Facilitating the Spread of Knowledge and Innovation in Professional Software Development

Write for InfoQ


Choose your language

InfoQ Homepage News Q&A with Amazon's Deepak Singh Regarding Bottlerocket, Containers and EC2

Q&A with Amazon's Deepak Singh Regarding Bottlerocket, Containers and EC2

This item in japanese

AWS announced a Linux based operating system called Bottlerocket.

InfoQ caught up with Deepak Singh, VP of compute services at AWS, regarding details about the announcement.

Deepak Singh covers the motivation for a new Linux-based operating system and how it builds on the lessons learned from operationalizing Amazon Linux, primarily dealing with security and performance issues.

He talks about how these issues are addressed in Bottlerocket and the roadmap which goes beyond the current Kubernetes support.

InfoQ: What makes Bottlerocket unique? Can you go into the brief history of how this came about?

Deepak Singh: Before starting to build Bottlerocket, we spent a long time learning about what options were already available and talking with our customers about what a container focused distro should look like. What we wound up building is based on asks from those customers as well as what we’ve learned operating Amazon Linux. The things we felt were critical to address were:

  • Security as a top priority: We’ve done this with dm-verity during boot and SELinux policies. We have plans for more work in this vein too including enabling customers to launch Firecracker VMs on Bottlerocket hosts.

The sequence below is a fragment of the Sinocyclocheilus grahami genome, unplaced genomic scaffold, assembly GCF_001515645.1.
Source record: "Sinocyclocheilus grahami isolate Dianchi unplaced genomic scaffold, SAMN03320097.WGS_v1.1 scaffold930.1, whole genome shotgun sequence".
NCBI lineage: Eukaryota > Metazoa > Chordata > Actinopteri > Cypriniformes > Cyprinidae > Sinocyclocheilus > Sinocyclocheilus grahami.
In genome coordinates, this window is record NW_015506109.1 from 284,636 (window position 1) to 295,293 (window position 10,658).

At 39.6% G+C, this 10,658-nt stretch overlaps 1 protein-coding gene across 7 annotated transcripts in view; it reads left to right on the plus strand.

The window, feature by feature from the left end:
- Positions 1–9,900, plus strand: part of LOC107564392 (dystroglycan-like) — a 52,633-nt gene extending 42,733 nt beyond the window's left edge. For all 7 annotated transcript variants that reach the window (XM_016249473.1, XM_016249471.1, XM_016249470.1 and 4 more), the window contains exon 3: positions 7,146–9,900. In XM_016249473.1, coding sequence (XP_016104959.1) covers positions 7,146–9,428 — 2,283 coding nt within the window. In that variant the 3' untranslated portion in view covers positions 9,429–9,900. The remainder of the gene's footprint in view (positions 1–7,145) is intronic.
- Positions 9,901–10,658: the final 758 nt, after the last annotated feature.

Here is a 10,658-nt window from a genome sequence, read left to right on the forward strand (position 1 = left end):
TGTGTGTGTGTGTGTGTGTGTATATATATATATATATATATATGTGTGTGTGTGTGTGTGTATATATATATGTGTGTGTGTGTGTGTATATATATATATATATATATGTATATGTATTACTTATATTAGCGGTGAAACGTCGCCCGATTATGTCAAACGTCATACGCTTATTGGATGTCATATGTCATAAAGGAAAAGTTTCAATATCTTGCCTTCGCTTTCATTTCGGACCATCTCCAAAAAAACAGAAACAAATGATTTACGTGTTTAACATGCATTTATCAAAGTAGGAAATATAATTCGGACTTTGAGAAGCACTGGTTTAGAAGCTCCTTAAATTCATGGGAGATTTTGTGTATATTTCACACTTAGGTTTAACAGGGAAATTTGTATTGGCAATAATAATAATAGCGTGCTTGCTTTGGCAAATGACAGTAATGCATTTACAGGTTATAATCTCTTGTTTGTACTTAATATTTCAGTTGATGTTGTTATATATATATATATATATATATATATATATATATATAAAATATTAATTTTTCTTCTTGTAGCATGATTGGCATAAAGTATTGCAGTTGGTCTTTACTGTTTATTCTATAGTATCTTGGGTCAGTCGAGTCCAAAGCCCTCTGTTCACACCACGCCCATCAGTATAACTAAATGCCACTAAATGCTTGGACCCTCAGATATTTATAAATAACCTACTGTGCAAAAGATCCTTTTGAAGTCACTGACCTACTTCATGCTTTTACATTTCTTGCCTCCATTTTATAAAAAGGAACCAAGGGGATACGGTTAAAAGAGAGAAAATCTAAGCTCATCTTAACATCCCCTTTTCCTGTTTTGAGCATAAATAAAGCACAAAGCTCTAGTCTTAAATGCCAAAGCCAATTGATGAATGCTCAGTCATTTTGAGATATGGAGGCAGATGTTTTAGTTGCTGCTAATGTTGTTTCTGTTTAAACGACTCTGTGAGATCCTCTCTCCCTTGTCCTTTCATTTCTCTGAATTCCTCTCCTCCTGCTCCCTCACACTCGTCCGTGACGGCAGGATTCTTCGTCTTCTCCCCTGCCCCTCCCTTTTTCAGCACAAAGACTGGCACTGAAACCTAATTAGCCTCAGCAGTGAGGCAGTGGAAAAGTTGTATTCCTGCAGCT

• Flexibility: we wanted to be able to extend Bottlerocket to meet new and emerging customer needs. This manifested itself in a custom build system that we feel is the right balance between ease of use and complexity. We also worked hard to make design decisions that would allow a future where there are many variants of Bottlerocket, each tailored to meet the needs of specific customers.
  • Modeled API settings: With Amazon Linux, we have a lot of experience with the complexity that comes with flexibility. We started from the idea that we should understand deeply all the configuration options we expose to customers. That way we can also reason about how changes to the OS might impact our customers and we can guard against breakage.

InfoQ: Can you go into a bit of technical depth as to how Bottlerocket improves protections for some of container-related issues such as security, start up time and so on?

Singh: Bottlerocket employs a number of techniques to help improve the security of the operating system, with a special focus toward both reducing the overall attack surface and enhancing barriers to establishing persistent threats. Bottlerocket limits the attack surface through an overall reduction in the amount of software included in the operating system, eliminating components that can be used in executing or escalating an attack like a shell, interpreters like Python, and even SSH. Bottlerocket employs an SELinux policy designed to restrict containers from causing undesired and unexpected changes to the operating system. Bottlerocket also applies modern software hardening techniques like building position-independent executables (PIE), using relocation read-only (RELRO) linking, and building all first-party software with memory-safe languages like Rust and Go.